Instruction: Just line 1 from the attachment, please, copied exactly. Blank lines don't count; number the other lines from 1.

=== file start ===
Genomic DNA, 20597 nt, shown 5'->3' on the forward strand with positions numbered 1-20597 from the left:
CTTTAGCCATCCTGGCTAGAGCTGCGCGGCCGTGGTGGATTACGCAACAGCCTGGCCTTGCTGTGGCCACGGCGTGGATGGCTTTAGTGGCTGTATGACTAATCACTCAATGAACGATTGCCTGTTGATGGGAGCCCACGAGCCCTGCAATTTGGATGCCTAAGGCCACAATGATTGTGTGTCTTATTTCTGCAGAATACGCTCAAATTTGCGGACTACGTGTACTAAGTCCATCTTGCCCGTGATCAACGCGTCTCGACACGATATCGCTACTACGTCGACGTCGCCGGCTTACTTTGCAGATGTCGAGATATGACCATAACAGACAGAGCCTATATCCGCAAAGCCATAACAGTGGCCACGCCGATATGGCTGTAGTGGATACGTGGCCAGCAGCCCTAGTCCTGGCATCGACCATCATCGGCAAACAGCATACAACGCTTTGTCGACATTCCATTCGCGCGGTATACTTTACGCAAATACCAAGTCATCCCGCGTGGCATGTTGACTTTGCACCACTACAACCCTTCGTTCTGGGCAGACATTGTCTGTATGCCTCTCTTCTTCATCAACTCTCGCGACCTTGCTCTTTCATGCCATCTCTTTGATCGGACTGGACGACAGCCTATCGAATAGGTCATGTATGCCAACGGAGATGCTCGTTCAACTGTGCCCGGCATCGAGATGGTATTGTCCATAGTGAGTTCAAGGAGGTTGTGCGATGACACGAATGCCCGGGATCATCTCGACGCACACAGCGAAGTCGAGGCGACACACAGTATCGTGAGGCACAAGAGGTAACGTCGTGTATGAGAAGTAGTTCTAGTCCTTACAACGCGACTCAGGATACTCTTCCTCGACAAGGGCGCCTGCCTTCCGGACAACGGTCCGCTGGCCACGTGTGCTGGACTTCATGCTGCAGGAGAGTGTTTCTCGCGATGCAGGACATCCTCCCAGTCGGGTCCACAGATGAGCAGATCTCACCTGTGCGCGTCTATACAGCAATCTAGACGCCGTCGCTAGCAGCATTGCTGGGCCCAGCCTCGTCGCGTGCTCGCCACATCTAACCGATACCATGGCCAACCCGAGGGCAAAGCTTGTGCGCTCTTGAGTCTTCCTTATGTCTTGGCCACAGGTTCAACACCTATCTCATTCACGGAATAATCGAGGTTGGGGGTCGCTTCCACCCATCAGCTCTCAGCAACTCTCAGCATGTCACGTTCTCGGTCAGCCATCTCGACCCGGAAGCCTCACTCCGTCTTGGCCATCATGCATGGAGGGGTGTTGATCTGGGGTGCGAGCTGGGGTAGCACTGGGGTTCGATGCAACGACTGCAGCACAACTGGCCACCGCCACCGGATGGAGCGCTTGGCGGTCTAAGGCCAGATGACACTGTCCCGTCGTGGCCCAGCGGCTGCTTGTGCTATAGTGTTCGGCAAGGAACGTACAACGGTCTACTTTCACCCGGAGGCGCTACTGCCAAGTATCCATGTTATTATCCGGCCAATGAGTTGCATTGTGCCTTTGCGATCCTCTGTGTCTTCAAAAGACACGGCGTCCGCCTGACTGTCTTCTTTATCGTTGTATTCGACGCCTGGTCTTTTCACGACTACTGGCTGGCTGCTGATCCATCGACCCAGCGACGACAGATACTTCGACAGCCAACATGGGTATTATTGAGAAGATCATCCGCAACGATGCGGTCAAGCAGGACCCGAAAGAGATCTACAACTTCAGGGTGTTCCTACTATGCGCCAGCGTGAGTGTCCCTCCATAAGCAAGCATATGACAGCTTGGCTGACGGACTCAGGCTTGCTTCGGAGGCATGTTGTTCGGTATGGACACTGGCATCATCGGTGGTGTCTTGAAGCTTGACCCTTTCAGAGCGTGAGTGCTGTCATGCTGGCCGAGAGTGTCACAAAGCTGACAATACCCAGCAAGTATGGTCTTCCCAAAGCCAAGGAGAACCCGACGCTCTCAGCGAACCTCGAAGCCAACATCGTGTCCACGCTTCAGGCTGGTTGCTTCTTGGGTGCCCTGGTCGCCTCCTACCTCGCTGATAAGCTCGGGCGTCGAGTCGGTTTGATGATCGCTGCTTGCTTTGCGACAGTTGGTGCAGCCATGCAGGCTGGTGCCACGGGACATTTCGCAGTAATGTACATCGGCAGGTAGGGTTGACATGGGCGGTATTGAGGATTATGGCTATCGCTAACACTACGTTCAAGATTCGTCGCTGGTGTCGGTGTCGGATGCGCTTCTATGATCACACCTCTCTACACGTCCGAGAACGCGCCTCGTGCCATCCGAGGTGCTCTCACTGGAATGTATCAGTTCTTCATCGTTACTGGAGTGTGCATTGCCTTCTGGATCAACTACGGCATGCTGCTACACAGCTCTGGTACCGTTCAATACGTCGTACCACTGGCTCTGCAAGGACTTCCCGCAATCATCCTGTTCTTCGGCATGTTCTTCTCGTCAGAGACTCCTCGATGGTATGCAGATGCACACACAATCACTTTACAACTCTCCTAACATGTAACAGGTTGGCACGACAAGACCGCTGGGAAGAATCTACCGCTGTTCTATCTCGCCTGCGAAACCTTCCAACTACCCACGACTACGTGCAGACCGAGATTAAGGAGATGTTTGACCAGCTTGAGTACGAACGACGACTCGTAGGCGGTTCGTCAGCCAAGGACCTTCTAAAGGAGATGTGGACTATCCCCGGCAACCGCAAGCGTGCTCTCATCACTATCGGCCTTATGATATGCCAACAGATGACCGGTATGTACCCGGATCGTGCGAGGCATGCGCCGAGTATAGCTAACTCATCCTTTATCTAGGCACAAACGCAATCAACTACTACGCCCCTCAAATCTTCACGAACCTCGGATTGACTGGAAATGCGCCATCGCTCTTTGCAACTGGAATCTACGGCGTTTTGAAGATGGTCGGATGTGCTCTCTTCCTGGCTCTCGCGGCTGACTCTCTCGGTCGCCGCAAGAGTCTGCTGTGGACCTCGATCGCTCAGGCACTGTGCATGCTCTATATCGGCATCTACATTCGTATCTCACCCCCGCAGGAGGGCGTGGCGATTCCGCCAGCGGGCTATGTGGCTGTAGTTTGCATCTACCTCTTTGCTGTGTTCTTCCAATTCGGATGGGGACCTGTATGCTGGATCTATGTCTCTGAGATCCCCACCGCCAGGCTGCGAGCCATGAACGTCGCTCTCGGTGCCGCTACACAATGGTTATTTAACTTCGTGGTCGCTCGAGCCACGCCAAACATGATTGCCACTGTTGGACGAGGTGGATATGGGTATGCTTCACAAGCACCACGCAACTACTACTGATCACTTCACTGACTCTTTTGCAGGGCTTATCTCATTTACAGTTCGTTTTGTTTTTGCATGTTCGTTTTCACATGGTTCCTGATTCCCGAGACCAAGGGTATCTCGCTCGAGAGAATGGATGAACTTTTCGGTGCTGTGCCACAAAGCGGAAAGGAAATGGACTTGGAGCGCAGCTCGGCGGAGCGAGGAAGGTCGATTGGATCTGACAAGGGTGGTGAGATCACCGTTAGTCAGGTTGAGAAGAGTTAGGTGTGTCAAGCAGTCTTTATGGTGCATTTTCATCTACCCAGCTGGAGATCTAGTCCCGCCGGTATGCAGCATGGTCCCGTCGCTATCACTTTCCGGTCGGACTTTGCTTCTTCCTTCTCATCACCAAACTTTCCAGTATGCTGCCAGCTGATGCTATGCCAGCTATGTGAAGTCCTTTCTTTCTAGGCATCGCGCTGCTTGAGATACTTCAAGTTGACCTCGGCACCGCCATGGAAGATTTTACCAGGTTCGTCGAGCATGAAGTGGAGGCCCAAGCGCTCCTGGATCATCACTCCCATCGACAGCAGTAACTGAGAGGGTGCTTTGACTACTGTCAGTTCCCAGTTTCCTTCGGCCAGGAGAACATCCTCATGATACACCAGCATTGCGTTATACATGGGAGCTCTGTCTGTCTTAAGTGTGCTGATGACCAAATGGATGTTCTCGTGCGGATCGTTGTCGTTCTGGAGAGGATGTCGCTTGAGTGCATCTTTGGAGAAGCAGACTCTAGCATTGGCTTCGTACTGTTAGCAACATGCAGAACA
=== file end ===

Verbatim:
Genomic DNA, 20597 nt, shown 5'->3' on the forward strand with positions numbered 1-20597 from the left: